To help clear up your infection completely, it is very important that you keep using econazole for the full time of treatment , even if your symptoms begin to clear up after a few days. Since fungus infections may be very slow to clear up, you may have to continue using this medicine every day for several weeks or more. If you stop using this medicine too soon, your symptoms may return. Do not miss any doses .
The dose of topical econazole will be different for different patients. Follow your doctor's orders or the directions on the label . The following information includes only the average dose of topical econazole. If your dose is different, do not change it unless your doctor tells you to do so.
If you miss a dose of this medicine, apply it as soon as possible. However, if it is almost time for your next dose, skip the missed dose and go back to your regular dosing schedule.
To store this medicine:
• Keep out of the reach of children.
• Store away from heat and direct light.
• Keep the medicine from freezing.
• Do not keep outdated medicine or medicine no longer needed. Be sure that any discarded medicine is out of the reach of children.
If your skin problem does not improve within 2 weeks or more, or if it becomes worse, check with your doctor.
To help clear up your infection completely and to help make sure it does not return, good health habits are also required .
• For patients using econazole for ringworm of the groin (tinea cruris; jock itch):
o Avoid wearing underwear that is tight-fitting or made from synthetic materials (for example, rayon or nylon). Instead, wear loose-fitting, cotton underwear.
o Use a bland, absorbent powder (for example, talcum powder) or an antifungal powder (for example, tolnaftate) on the skin. It is best not to use econazole cream or any other antifungal cream at the same time that you use the powder.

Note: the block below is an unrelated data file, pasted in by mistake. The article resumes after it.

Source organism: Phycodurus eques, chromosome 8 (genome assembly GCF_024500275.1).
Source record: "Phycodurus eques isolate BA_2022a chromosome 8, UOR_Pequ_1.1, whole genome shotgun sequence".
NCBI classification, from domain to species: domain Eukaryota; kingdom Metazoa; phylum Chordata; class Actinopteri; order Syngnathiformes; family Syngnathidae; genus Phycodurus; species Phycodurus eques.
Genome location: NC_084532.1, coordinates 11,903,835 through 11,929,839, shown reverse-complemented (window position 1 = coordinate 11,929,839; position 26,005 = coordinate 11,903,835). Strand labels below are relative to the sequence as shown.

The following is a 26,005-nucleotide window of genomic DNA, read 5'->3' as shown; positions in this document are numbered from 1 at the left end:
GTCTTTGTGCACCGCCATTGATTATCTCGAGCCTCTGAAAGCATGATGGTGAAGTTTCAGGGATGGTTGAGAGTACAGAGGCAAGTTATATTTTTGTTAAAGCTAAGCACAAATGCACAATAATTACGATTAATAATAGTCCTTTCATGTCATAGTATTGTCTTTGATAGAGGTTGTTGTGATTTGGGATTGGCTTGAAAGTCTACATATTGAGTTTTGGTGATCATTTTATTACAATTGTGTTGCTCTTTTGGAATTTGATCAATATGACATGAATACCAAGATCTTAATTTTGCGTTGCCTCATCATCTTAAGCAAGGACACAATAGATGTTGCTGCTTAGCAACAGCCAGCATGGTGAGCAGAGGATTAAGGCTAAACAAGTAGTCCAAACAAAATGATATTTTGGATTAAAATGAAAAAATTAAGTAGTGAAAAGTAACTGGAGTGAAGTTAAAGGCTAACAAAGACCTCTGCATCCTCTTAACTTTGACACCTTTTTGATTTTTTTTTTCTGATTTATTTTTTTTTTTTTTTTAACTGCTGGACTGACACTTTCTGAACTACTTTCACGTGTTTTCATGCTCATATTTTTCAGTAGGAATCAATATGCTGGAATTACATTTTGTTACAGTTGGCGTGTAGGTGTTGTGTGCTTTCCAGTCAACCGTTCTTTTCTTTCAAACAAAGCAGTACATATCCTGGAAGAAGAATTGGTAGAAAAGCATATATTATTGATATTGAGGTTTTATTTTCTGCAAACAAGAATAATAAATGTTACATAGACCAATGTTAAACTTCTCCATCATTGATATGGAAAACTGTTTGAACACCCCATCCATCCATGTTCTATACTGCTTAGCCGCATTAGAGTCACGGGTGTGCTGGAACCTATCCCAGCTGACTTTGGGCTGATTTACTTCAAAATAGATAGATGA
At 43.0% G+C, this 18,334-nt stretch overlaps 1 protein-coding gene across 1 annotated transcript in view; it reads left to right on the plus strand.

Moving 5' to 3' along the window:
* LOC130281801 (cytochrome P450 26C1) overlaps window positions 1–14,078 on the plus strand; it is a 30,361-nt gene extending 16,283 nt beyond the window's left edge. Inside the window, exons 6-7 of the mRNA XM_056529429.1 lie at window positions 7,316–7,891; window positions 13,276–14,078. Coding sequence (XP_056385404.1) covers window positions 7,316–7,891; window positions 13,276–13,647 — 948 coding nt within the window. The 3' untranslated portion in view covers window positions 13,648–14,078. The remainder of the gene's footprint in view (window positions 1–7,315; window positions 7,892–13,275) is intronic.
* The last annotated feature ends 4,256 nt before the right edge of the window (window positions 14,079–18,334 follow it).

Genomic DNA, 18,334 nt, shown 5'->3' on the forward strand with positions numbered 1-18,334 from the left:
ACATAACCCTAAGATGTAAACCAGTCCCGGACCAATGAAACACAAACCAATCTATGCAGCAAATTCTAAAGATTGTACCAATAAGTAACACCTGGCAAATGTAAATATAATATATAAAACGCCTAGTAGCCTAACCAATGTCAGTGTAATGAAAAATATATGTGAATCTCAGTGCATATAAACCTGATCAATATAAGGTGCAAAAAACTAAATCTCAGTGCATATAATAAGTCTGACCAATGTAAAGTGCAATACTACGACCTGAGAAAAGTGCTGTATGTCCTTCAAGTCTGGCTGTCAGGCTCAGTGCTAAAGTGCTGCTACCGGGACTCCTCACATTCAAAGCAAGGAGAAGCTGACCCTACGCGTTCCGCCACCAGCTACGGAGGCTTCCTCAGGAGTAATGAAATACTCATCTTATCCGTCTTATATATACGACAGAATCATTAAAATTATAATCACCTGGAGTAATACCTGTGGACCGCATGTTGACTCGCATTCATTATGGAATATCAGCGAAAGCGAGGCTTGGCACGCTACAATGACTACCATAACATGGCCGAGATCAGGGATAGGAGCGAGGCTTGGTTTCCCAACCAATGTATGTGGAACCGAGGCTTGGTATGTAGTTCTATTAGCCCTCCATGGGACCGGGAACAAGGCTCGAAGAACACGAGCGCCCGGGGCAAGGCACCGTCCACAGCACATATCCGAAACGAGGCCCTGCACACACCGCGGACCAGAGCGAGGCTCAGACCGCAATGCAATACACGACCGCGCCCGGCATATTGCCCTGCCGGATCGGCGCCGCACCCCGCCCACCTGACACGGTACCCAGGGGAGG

These measures will help reduce chafing and irritation and will also help keep the groin area cool and dry.
• For patients using econazole for ringworm of the foot (tinea pedis; athlete's foot):
o Carefully dry the feet, especially between the toes, after bathing.
o Avoid wearing socks made from wool or synthetic materials (for example, rayon or nylon). Instead, wear clean, cotton socks and change them daily or more often if the feet sweat freely.
o Wear well-ventilated shoes (for example, shoes with holes) or sandals.
o Use a bland, absorbent powder (for example, talcum powder) or an antifungal powder (for example, tolnaftate) between the toes, on the feet, and in socks and shoes freely once or twice a day. It is best not to use econazole cream or any other antifungal cream at the same time that you use the powder.
These measures will help keep the feet cool and dry.
If you have any questions about this, check with your health care professional.
Along with its needed effects, a medicine may cause some unwanted effects. Although not all of these side effects may occur, if they do occur they may need medical attention.
Check with your doctor as soon as possible if any of the following side effects occur:
Burning, itching, stinging, redness, or other sign of irritation not present before use of this medicine.
Skin rash with itching.
Other side effects not listed above may also occur in some patients. If you notice any other effects, check with your doctor.
June 14, 1999